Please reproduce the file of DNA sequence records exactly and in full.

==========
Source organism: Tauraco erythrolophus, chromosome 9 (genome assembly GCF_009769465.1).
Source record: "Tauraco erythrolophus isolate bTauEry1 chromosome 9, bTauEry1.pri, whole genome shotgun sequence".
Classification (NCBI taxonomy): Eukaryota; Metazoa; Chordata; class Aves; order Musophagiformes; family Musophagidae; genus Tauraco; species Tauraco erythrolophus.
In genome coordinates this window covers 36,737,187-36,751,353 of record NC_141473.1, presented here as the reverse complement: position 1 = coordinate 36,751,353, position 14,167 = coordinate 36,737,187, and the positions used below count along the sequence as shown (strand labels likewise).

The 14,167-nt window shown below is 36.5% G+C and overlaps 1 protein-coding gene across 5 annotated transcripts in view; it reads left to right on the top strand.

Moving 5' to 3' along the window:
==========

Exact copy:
Source organism: Tauraco erythrolophus, chromosome 9 (genome assembly GCF_009769465.1).
Source record: "Tauraco erythrolophus isolate bTauEry1 chromosome 9, bTauEry1.pri, whole genome shotgun sequence".
Classification (NCBI taxonomy): Eukaryota; Metazoa; Chordata; class Aves; order Musophagiformes; family Musophagidae; genus Tauraco; species Tauraco erythrolophus.
In genome coordinates this window covers 36,737,187-36,751,353 of record NC_141473.1, presented here as the reverse complement: position 1 = coordinate 36,751,353, position 14,167 = coordinate 36,737,187, and the positions used below count along the sequence as shown (strand labels likewise).

The 14,167-nt window shown below is 36.5% G+C and overlaps 1 protein-coding gene across 5 annotated transcripts in view; it reads left to right on the top strand.

Moving 5' to 3' along the window: